Process Integration

Fabrication of semiconductors and integrated circuits (ICs) is arguably one of the most advanced manufacturing processes ever developed. A state-of-the-art IC requires a ultra clean environment, ultra pure chemicals and gases, highly sophisticated fabrication tools, and a team with extensive knowledge of chemical engineering, semiconductor physics, modeling, and logistics management. The materials in this section cover the main disciplines or steps used in semiconductor fabrication. They include: Growth and preparation of the starting material (Si, GaAs, or other semiconductor materials), Diffusion, Oxidation, Cleaning, Ion Implantation, Lithography, Chemical Vapor Deposition Physical Vapor Deposition and Chemical Mechanical Planarization.

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Introduction

Presentations

NONE

Documents

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Videos

Basic CMOS Process Animation

Basic CMOS Manufacturing Process in 3D

Materials for Processing

This course covers the materials that are used in semiconductor processing. The main focus of this material is on low-k materials, but will be expanded to include chemicals and gases.

Presentations

Alternate Channel Materials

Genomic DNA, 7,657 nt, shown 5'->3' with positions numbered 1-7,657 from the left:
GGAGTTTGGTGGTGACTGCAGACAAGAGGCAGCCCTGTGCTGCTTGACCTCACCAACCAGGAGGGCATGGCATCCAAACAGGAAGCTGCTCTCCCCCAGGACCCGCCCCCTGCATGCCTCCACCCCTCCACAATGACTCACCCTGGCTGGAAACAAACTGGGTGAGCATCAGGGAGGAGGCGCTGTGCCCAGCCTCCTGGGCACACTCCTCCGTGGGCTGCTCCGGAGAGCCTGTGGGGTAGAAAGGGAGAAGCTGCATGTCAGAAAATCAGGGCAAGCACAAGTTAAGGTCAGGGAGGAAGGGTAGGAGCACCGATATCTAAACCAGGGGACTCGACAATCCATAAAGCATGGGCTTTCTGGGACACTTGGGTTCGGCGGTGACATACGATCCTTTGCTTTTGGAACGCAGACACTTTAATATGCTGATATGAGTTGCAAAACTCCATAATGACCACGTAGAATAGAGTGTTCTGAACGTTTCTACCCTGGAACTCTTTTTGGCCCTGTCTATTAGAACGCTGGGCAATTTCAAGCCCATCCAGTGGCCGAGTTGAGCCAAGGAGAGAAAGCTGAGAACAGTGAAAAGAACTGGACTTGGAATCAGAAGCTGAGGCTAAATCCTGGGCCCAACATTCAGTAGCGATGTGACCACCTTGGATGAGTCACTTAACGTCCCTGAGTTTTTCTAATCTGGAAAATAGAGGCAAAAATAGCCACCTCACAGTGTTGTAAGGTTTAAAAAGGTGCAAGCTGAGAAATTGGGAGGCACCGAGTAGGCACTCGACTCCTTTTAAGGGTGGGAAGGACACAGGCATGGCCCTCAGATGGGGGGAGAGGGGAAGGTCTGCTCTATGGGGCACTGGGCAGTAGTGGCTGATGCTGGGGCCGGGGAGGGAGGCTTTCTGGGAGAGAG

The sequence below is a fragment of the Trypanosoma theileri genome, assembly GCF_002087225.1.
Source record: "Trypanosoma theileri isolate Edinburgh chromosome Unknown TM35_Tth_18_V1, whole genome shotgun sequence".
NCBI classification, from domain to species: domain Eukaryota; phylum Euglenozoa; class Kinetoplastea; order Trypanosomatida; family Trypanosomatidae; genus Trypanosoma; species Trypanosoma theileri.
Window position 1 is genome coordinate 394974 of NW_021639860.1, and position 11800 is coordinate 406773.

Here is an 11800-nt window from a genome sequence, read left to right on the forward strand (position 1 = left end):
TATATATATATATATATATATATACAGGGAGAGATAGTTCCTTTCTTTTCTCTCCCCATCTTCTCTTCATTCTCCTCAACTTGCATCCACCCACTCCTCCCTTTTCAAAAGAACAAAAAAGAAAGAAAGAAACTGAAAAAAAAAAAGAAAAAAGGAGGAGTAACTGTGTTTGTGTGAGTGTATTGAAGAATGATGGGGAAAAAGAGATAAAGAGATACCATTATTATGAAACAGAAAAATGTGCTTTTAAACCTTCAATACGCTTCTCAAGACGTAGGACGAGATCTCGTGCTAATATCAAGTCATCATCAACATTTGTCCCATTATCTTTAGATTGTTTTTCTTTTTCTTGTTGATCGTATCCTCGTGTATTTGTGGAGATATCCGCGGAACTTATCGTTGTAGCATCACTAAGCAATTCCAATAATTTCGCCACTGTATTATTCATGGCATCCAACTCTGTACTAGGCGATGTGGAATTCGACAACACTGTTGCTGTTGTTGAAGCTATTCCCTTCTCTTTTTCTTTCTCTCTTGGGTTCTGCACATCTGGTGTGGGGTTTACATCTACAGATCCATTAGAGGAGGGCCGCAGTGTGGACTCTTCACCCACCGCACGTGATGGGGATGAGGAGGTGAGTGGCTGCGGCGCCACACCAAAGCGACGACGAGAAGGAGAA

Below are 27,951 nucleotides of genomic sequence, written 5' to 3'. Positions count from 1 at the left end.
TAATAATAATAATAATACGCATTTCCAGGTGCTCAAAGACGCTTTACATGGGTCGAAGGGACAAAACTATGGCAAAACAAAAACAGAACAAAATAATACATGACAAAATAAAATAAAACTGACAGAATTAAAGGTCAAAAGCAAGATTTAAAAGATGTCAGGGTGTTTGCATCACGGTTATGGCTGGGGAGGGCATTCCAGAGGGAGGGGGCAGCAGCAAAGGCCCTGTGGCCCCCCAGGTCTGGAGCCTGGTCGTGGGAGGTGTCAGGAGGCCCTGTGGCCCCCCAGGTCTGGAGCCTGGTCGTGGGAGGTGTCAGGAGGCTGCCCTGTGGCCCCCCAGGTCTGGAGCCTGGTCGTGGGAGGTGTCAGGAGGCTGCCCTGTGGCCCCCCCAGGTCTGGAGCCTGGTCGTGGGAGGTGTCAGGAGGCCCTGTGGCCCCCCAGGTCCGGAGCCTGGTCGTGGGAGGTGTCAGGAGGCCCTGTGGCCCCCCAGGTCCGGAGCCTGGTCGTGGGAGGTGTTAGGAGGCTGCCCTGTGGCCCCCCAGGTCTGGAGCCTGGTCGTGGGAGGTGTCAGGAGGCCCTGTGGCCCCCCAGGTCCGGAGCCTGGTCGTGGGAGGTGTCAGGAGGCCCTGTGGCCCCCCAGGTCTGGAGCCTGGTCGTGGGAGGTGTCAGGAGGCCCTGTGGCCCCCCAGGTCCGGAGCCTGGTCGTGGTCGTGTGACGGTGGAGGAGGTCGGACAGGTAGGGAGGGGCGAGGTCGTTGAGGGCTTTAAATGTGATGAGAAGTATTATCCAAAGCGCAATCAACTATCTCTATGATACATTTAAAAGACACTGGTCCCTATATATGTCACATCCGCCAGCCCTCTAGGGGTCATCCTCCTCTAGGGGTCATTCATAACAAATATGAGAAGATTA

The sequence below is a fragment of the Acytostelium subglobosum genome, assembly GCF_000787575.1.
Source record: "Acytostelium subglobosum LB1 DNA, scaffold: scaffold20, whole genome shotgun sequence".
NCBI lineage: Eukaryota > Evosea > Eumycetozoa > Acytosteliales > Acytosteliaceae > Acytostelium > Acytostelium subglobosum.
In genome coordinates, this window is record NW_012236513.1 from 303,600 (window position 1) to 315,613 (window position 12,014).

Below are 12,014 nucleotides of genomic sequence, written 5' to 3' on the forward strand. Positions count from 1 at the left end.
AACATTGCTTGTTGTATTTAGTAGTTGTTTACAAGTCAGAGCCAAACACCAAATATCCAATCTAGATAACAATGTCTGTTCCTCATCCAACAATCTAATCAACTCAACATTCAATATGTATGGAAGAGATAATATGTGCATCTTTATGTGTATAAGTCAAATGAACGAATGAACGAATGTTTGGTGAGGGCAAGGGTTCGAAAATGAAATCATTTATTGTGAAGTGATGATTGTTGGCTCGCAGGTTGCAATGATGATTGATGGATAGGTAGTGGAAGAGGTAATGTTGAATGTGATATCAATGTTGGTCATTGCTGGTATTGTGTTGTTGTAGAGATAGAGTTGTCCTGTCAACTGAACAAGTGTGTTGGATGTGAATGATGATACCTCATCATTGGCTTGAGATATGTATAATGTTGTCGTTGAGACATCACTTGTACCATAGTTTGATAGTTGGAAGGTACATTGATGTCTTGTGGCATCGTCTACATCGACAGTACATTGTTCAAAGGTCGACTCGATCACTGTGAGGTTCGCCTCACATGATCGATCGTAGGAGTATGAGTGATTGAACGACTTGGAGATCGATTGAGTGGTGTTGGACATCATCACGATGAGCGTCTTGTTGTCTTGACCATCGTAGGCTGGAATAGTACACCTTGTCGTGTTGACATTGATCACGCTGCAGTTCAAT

Alternate Gates

Low-K Materials

Low-K Materials Properties - Part 1

Low-K Materials Properties - Part 2

Copper Interconnect

Etch Stop Materials for Low-K Applications

Etch Stop Materials for Low-K Applications (Japanese)

Documents

Low-k Materials

Copper Interconnect

Videos

NONE

Bipolar and BiCMOS

Designers use Bipolar and BiCMOS technologies when they must accurately control and manipulate analog signals. The bipolar transistor has several qualities that allow the engineers to better control the behavior of the circuit, like better matching, lower noise levels, higher current drives, and higher cutoff frequencies. We discuss the physics of bipolar circuit operation, basic bipolar processes, and BiCMOS processes.

Presentations

Conventional BiCMOS

Documents

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Videos

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CMOS

CMOS (Complementary Metal Oxide Semiconductor) is the most common chip technology in use today. More than 90% of all integrated circuit fabricated today use CMOS technology. CMOS makes excellent digital logic because of its large digital noise immunity and low background current. This course covers the properties of silicon, the behavior of the MOS capacitor, the p-n junction, and the device physics of the MOS transistor.

Presentations

LOCOS and STI (Process Integration)

Gate First vs. Gate Last

Special Processing Techniques

Mobility Enhancement Techniques

Source Drain Extensions

Salicide and BEOL

3D Structures

CMOS Design Considerations

Quiz: Basic CMOS Process Flow

Quiz: Process Integration

Documents

Gate First vs Gate Last

Videos

Cross Section